Deloitte Canada

Article

Avoid the pitfalls of cognitive bias by tapping into diverse perspectives

In an environment characterized by rapid geopolitical, regulatory, and business shifts, organizations today are facing heightened levels of strategic risk. What exactly are strategic risks? In short, the risks that threaten to disrupt the assumptions at the core of an organization’s strategy. Think everything from black swans to political upheavals and financial crises, as well as new technologies that can render a business model obsolete.

To mitigate the potential negative outcomes these risks present, your business strategy must provide you with creative options for responding to a crisis, industry disruption, or brand threat. Too often, however, the people who set strategy rely on a set of common assumptions and beliefs that the organization rarely questions.

What happens if those assumptions turn out to be wrong?

Bringing unconscious beliefs to light

Organizational beliefs are intriguing because our biases prevent us from even realizing we’re relying on assumptions in the first place.

For instance, if you’re an experienced executive, you may have been through enough business challenges to recognize the odds of a new risk materializing are low. Your assumption that this new risk will blow over may stop you from taking important preventive action. Similarly, let’s say your organization’s new product launch has an unexpectedly low response from the market. You may immediately assume a design fault led to the product failure, but perhaps the real issue is that customers have lost trust in your products.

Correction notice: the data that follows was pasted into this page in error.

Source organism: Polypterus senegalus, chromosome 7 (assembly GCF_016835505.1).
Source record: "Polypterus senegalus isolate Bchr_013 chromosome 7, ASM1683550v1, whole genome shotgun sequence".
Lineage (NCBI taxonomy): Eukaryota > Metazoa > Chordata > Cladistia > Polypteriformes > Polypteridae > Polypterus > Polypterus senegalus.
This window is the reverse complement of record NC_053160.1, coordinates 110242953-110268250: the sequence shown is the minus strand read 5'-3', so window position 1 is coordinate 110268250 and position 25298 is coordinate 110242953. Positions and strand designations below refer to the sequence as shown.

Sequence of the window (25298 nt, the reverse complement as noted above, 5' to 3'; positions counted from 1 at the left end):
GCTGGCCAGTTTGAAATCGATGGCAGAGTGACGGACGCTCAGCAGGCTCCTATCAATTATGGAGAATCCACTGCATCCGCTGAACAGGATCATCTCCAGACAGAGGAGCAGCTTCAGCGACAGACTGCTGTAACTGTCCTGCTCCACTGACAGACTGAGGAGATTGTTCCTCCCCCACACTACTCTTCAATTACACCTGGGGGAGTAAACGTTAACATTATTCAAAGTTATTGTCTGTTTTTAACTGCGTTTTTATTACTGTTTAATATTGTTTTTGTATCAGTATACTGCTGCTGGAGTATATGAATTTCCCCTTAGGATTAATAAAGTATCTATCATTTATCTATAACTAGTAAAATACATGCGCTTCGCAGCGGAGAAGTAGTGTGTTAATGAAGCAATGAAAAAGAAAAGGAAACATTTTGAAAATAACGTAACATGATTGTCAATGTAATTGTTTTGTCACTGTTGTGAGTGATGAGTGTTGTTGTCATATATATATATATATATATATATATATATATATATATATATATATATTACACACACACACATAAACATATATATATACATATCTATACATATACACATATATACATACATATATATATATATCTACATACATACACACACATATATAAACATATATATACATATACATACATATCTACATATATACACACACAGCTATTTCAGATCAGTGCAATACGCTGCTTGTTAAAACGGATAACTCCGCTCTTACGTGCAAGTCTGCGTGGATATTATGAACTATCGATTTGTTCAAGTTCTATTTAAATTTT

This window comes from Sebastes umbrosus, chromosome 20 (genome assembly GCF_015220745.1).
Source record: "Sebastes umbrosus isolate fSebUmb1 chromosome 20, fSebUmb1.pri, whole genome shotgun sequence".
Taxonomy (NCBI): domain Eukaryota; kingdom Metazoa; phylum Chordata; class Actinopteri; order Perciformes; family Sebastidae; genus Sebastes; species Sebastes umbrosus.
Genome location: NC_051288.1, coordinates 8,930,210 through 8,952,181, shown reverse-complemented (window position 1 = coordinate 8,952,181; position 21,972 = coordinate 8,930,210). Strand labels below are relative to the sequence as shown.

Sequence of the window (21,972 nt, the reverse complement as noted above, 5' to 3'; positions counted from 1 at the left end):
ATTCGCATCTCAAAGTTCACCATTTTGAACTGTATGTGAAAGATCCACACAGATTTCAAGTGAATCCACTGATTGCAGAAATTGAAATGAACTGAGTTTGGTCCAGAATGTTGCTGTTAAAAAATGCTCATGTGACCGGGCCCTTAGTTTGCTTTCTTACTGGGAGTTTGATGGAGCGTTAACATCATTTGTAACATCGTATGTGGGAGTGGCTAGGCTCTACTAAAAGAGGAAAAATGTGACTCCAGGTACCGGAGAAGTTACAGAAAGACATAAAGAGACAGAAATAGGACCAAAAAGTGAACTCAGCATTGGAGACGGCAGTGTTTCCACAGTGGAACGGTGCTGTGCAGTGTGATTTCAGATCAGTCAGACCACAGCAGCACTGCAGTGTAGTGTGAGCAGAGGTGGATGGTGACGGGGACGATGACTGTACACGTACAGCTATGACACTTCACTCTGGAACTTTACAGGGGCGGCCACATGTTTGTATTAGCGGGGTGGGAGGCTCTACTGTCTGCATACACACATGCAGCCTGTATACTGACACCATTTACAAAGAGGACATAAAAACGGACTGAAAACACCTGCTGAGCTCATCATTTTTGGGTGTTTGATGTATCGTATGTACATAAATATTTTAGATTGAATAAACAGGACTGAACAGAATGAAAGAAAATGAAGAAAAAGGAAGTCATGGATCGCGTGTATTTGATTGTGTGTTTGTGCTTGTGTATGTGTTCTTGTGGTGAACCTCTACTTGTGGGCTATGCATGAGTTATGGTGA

Although such cognitive biases are normal, they aren’t unusual. In fact, they can be averted by intentionally seeking outside views from non-traditional sources—including members of the board—who can challenge your habitual thought processes.

Inviting effective challenge

In essence, you’re looking for people capable of providing effective challenge. Whether at the board or management level (or both), these are people who have the courage to ask the tough questions and challenge some of the assumptions and beliefs underlying your strategic choices. They should be willing to look beyond the status quo to assess if the organization is taking on too much risk—or perhaps not enough. They should also help evaluate big strategic decisions, exploring both the risk of taking action and the risk of not doing anything to determine the impact of either decision on your revenue, market positioning, brand, and competitive advantage

To mitigate the potential negative outcomes these risks present, your business strategy must provide you with creative options for responding to a crisis, industry disruption, or brand threat. Too often, however, the people who set strategy rely on a set of common assumptions and beliefs that the organization rarely questions.

Attracting diverse perspectives

A mix of people from different backgrounds with unique perspectives can help challenge organizational assumptions, uncover new ways of thinking, and prevent team members from reaching the same conclusion. In fact, research shows that thought diversity can help organizations make better decisions because it triggers more creative information processing, which is often absent in homogenous groups.

To harness this power, organizations and leaders must consciously make choices to bring in people with different perspectives. This includes creating a diverse workforce composed of people who approach issues from a wide range of viewpoints. Notably, this type of diversity is not confined to gender, race, or sexuality, but extends to diversity of thought, background, education, and job level.

Although diverse thinkers may take more time to arrive at a solution than a homogenous group, the solutions they generate will typically be more innovative than those proposed by people who think alike. As an added advantage, diversity of thought can help organizations both reduce their risk exposure and identify opportunities to turn risk to their benefit by encouraging teams to explore both upsides and downsides they may never have otherwise considered.

To learn more about improving strategic decision-making by understanding the risks created by organizational biases, download 10 questions to embrace risk and lead with confidence.

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